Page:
Senator David Coltart, the Minister of Education, Sport and Recreation in Zimbabwe, tells of a deep love of learning in that countrys schools.	Picture: London Evening Post
Senator David Coltart, the Minister of Education, Sport and Recreation in Zimbabwe, tells of a deep love of learning in that countrys schools. Picture: London Evening Post
Zimbabwe has its fair share of political and economic woes, but the standard of education at schools in the country has been remarkably consistent despite the upheavals. Teachers there have not played the blame game.
Zimbabwe has its fair share of political and economic woes, but the standard of education at schools in the country has been remarkably consistent despite the upheavals. Teachers there have not played the blame game.

DESPITE the political and economic turmoil in Zimbabwe, UN research shows the country to be one of the most literate in Africa.

But teachers are paid half of what their counterparts in South Africa are. The government spends just R18 a child each month. School buildings are crumbling, yet the system continues to produce scientists, mathematicians and linguists accepted into universities in South Africa and all over the world.

In comparison, the South African Education Department spends R2 000 a month per child, according to departmental statistics. Teachers and schools are, in the main, well resourced, but the sector is dogged by controversy, inefficiency, watered-down standards and a woeful literacy rate as demonstrated by the Annual National Assessment tests last year.

Education analyst and development activist Graeme Bloch says despite the different histories of the two countries, which he says cannot be ignored, Zimbabwe could teach South Africa a lesson or two.

“They show you can still have a good education system and lousy politicians. They also prove that throwing money at the problem is not the answer. It’s about accountability.”

No excuses

He said in Zimbabwe, children who failed, repeated the year and were not pushed to the next grade as they often were in South Africa.

“It’s not about getting a certificate, but understanding the importance of learning.”

Zimbabwe’s teachers have not played the blame game, he says.

“They haven’t used the lack of resources or their political situation as an excuse and that’s why they do so well. Zimbabwe (education) is a lot better than us.”

In an exclusive interview with The Mercury, Zimbabwe’s Minister of Education, Sport and Recreation, David Coltart, spelled out the challenges, the triumphs and the fundamental passion which has kept the candle of learning burning bright in the pariah state’s 8 500 schools.

“The education foundation in Zimbabwe is very strong,” he says. “The system has been in place for over 50 years. There is a passion for learning in this country, discipline in our classrooms and a respect by pupils for their teachers.”

Coltart admits the sector is in crisis. Buildings and infrastructure have crumbled and teachers are underpaid.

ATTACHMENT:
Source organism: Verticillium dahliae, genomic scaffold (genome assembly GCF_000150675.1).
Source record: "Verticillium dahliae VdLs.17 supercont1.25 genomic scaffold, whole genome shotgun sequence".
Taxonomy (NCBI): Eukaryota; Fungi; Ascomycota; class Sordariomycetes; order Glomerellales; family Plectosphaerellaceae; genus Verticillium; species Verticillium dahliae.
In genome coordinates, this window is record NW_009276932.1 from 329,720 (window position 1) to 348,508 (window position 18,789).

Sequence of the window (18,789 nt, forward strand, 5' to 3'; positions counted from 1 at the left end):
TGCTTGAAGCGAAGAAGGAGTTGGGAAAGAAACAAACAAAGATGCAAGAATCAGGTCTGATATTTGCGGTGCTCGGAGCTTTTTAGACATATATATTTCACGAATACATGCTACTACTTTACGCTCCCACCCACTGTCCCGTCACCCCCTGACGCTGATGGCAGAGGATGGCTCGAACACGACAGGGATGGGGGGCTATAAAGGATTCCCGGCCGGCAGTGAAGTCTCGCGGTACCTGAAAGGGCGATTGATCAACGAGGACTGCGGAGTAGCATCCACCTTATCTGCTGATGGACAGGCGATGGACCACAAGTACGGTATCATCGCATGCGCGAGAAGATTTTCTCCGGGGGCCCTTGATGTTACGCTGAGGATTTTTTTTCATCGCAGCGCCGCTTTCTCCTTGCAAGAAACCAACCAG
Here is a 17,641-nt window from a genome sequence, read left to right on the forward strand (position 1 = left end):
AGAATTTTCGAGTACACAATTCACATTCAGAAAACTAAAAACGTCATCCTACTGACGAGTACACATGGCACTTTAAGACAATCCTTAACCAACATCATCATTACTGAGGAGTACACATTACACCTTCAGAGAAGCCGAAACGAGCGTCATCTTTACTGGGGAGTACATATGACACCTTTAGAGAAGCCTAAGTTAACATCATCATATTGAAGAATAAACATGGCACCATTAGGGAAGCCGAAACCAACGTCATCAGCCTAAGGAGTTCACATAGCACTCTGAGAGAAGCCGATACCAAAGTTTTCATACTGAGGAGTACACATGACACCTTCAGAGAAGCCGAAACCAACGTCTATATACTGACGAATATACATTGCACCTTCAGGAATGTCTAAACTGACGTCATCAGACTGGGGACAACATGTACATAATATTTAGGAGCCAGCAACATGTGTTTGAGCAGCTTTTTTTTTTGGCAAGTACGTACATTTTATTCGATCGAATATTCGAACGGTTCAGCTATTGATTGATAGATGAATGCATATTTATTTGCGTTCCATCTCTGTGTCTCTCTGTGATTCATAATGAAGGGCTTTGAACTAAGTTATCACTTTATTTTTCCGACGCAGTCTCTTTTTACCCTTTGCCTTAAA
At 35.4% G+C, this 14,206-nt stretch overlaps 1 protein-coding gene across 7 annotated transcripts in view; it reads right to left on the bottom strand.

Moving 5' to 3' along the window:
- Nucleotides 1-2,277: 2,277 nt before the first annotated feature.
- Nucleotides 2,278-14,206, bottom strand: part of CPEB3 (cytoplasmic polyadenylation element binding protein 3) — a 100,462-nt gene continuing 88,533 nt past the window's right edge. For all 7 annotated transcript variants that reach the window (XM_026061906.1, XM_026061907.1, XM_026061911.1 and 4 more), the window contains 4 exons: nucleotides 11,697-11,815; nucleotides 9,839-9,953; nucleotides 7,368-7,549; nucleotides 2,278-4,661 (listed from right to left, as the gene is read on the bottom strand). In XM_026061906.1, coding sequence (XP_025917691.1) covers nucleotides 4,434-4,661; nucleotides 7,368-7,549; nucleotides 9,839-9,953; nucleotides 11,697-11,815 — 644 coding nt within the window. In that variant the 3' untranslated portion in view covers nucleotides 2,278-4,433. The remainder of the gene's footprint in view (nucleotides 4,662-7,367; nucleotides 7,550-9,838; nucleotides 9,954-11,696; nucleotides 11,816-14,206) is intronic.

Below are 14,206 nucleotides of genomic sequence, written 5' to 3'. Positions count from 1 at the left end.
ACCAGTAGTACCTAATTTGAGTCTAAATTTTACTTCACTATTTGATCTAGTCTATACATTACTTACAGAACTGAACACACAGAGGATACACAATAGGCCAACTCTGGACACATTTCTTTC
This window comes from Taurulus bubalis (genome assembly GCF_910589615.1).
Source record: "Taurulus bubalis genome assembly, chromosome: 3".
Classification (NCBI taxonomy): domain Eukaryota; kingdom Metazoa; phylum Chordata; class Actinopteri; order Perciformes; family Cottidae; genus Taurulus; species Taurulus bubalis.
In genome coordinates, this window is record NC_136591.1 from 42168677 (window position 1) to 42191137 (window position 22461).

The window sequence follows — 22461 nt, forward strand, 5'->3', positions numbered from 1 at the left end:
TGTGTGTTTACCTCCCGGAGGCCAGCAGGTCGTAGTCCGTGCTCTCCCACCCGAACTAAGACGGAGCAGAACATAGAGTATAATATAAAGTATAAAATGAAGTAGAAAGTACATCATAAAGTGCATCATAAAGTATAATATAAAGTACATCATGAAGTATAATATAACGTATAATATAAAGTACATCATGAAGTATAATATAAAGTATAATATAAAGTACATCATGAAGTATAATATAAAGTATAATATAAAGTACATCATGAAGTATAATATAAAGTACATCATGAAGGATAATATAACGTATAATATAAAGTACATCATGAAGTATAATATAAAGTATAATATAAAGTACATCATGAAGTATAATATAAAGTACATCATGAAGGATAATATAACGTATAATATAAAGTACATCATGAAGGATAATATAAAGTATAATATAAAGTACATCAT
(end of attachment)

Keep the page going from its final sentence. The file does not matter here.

“My department has the biggest budget, but we still spend a pathetically small amount on education. We did not have a teachers’ strike last year, but our relationship with them is still tenuous. They are paid less than half of what teachers are paid in South Africa.”

He said the country had “lost” 30 000 teachers, mostly to South Africa, during the “dark” years from 2007 to 2009.

“We have managed to put 15 000 teachers back into the system.” He describes them as “underqualified”, resulting in “poor outcomes”.

“But our teachers are in the classrooms. They are still teaching. It is a tribute to them. It is because of that very fact we can get the education system back to what it was in 1999 in less than five years. To me it’s what’s happening in the classroom that matters; the physical elements we can fix later.”

When asked to compare the education outcomes and standards between South Africa and Zimbabwe, Coltart pulls no punches.

“In the 1950s the policies in the two countries were diametrically opposed. In the then Southern Rhodesia, Sir Garfield Todd and his wife, Grace – who is an unsung hero – developed an outstanding curriculum. At the same time the nationalists in South Africa were devising Bantu education. In Southern Rhodesia – and eventually spreading to the whole of what became Rhodesia – education was open to all people. If you were black and clever you could make it to the top just like anyone else. In South Africa they wanted to keep black people as labourers. Even at the height of the war in Zimbabwe, education was never disrupted.”

He alludes to despot President Robert Mugabe’s first 10 years of office as a time when the government poured money into the existing system.

“Successive governments – and even to this day – also allowed missionary schools to run with what they were doing.” But, the seasoned politician and lawyer says what saved schools in the country, which for the past 20 years has seen its economy collapse, were parents.